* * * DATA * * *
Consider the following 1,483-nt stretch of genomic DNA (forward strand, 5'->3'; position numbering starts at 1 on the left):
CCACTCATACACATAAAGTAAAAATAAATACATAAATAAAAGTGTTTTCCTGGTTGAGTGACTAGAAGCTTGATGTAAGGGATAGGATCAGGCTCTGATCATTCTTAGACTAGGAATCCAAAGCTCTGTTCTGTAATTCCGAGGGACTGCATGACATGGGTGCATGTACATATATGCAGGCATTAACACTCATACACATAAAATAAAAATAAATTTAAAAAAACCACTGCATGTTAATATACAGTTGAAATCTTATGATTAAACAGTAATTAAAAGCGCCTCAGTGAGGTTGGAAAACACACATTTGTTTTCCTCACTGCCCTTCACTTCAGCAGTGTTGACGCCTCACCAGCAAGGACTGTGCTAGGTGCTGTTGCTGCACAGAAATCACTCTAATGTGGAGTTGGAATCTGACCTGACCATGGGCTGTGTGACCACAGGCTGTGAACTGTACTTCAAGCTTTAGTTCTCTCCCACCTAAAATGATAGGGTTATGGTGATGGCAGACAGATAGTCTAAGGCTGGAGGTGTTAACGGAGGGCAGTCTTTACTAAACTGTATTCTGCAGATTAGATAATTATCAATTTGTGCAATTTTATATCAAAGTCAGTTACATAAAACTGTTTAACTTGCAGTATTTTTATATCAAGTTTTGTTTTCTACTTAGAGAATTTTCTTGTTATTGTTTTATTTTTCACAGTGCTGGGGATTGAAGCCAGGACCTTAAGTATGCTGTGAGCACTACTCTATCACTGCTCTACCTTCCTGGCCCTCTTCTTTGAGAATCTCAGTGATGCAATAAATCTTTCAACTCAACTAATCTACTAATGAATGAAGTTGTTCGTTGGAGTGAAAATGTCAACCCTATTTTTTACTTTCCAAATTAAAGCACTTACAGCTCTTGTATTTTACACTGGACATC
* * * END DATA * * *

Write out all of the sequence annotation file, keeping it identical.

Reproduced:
Consider the following 1,483-nt stretch of genomic DNA (forward strand, 5'->3'; position numbering starts at 1 on the left):
CCACTCATACACATAAAGTAAAAATAAATACATAAATAAAAGTGTTTTCCTGGTTGAGTGACTAGAAGCTTGATGTAAGGGATAGGATCAGGCTCTGATCATTCTTAGACTAGGAATCCAAAGCTCTGTTCTGTAATTCCGAGGGACTGCATGACATGGGTGCATGTACATATATGCAGGCATTAACACTCATACACATAAAATAAAAATAAATTTAAAAAAACCACTGCATGTTAATATACAGTTGAAATCTTATGATTAAACAGTAATTAAAAGCGCCTCAGTGAGGTTGGAAAACACACATTTGTTTTCCTCACTGCCCTTCACTTCAGCAGTGTTGACGCCTCACCAGCAAGGACTGTGCTAGGTGCTGTTGCTGCACAGAAATCACTCTAATGTGGAGTTGGAATCTGACCTGACCATGGGCTGTGTGACCACAGGCTGTGAACTGTACTTCAAGCTTTAGTTCTCTCCCACCTAAAATGATAGGGTTATGGTGATGGCAGACAGATAGTCTAAGGCTGGAGGTGTTAACGGAGGGCAGTCTTTACTAAACTGTATTCTGCAGATTAGATAATTATCAATTTGTGCAATTTTATATCAAAGTCAGTTACATAAAACTGTTTAACTTGCAGTATTTTTATATCAAGTTTTGTTTTCTACTTAGAGAATTTTCTTGTTATTGTTTTATTTTTCACAGTGCTGGGGATTGAAGCCAGGACCTTAAGTATGCTGTGAGCACTACTCTATCACTGCTCTACCTTCCTGGCCCTCTTCTTTGAGAATCTCAGTGATGCAATAAATCTTTCAACTCAACTAATCTACTAATGAATGAAGTTGTTCGTTGGAGTGAAAATGTCAACCCTATTTTTTACTTTCCAAATTAAAGCACTTACAGCTCTTGTATTTTACACTGGACATC